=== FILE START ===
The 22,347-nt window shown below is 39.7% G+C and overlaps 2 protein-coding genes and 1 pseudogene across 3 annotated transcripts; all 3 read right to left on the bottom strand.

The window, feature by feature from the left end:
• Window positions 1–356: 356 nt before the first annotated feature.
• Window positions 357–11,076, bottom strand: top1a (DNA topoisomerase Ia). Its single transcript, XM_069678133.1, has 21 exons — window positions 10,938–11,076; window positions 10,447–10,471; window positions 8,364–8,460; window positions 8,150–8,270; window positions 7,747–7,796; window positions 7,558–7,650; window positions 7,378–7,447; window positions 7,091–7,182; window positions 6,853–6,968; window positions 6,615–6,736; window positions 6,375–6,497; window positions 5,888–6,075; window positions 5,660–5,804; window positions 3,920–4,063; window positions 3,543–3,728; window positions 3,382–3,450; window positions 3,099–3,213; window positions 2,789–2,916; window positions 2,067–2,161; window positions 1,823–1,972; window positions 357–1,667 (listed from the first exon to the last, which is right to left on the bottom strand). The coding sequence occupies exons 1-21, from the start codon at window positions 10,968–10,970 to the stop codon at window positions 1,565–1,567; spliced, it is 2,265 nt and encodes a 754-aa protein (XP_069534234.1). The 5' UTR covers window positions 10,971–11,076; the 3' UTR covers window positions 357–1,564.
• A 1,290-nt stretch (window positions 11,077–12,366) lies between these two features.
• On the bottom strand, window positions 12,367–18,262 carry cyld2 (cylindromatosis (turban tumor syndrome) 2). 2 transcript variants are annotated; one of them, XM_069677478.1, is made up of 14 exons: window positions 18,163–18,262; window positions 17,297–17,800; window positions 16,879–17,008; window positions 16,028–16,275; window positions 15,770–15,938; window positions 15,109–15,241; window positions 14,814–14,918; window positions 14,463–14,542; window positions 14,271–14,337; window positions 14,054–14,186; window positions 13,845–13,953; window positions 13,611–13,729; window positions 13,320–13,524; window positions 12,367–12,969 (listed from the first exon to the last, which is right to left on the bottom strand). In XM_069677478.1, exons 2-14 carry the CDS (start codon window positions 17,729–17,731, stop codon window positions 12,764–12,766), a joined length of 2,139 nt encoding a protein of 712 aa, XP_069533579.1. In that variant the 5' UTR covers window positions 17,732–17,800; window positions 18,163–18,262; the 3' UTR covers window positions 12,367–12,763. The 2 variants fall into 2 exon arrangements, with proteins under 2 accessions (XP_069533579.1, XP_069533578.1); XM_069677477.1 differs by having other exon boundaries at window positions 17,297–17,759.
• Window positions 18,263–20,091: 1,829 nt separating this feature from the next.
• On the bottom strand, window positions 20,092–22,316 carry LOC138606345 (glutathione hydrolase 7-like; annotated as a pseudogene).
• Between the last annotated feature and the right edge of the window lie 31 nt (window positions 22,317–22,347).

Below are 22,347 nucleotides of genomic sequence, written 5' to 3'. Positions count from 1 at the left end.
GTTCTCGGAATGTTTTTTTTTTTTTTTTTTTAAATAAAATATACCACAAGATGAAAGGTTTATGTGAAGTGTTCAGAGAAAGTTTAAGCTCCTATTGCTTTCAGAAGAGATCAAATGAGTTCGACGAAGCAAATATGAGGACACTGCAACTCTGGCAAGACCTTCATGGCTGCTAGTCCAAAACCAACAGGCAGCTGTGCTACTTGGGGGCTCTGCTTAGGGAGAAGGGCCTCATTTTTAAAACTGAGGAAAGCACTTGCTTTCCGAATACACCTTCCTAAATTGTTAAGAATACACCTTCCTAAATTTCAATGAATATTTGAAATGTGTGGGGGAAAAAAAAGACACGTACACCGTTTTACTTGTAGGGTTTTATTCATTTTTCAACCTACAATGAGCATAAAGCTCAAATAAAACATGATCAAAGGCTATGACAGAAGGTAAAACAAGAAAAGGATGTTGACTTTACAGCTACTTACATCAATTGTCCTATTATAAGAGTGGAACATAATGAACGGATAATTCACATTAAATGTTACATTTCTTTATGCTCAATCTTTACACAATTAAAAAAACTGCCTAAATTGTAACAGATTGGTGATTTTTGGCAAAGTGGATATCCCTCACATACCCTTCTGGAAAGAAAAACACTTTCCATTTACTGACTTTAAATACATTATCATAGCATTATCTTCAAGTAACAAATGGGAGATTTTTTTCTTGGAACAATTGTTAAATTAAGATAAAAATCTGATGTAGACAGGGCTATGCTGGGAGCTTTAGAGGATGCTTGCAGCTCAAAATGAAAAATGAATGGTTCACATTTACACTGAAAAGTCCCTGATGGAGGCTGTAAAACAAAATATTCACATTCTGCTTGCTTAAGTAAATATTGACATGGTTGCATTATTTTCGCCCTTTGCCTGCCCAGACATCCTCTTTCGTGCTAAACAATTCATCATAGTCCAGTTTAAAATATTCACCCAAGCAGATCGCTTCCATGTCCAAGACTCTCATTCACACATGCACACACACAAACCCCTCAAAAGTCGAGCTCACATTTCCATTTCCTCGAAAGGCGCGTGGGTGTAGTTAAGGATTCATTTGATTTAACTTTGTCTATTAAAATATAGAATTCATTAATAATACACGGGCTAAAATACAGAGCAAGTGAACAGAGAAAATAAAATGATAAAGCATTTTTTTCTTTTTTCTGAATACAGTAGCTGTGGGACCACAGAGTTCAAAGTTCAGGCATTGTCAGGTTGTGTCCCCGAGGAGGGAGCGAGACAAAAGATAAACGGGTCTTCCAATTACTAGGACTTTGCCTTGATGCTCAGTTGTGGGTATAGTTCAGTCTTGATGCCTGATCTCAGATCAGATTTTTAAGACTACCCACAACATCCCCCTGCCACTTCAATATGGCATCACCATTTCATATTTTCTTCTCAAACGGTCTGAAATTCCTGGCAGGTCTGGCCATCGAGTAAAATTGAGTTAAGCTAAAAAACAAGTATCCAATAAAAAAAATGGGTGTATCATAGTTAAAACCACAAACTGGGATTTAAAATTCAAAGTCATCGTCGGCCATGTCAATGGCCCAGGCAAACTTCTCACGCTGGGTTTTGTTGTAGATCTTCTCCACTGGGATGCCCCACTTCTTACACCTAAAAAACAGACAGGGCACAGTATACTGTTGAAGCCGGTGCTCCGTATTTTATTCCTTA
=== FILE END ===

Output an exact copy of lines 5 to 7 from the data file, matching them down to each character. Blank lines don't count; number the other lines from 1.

• A 1,290-nt stretch (window positions 11,077–12,366) lies between these two features.
• On the bottom strand, window positions 12,367–18,262 carry cyld2 (cylindromatosis (turban tumor syndrome) 2). 2 transcript variants are annotated; one of them, XM_069677478.1, is made up of 14 exons: window positions 18,163–18,262; window positions 17,297–17,800; window positions 16,879–17,008; window positions 16,028–16,275; window positions 15,770–15,938; window positions 15,109–15,241; window positions 14,814–14,918; window positions 14,463–14,542; window positions 14,271–14,337; window positions 14,054–14,186; window positions 13,845–13,953; window positions 13,611–13,729; window positions 13,320–13,524; window positions 12,367–12,969 (listed from the first exon to the last, which is right to left on the bottom strand). In XM_069677478.1, exons 2-14 carry the CDS (start codon window positions 17,729–17,731, stop codon window positions 12,764–12,766), a joined length of 2,139 nt encoding a protein of 712 aa, XP_069533579.1. In that variant the 5' UTR covers window positions 17,732–17,800; window positions 18,163–18,262; the 3' UTR covers window positions 12,367–12,763. The 2 variants fall into 2 exon arrangements, with proteins under 2 accessions (XP_069533579.1, XP_069533578.1); XM_069677477.1 differs by having other exon boundaries at window positions 17,297–17,759.
• Window positions 18,263–20,091: 1,829 nt separating this feature from the next.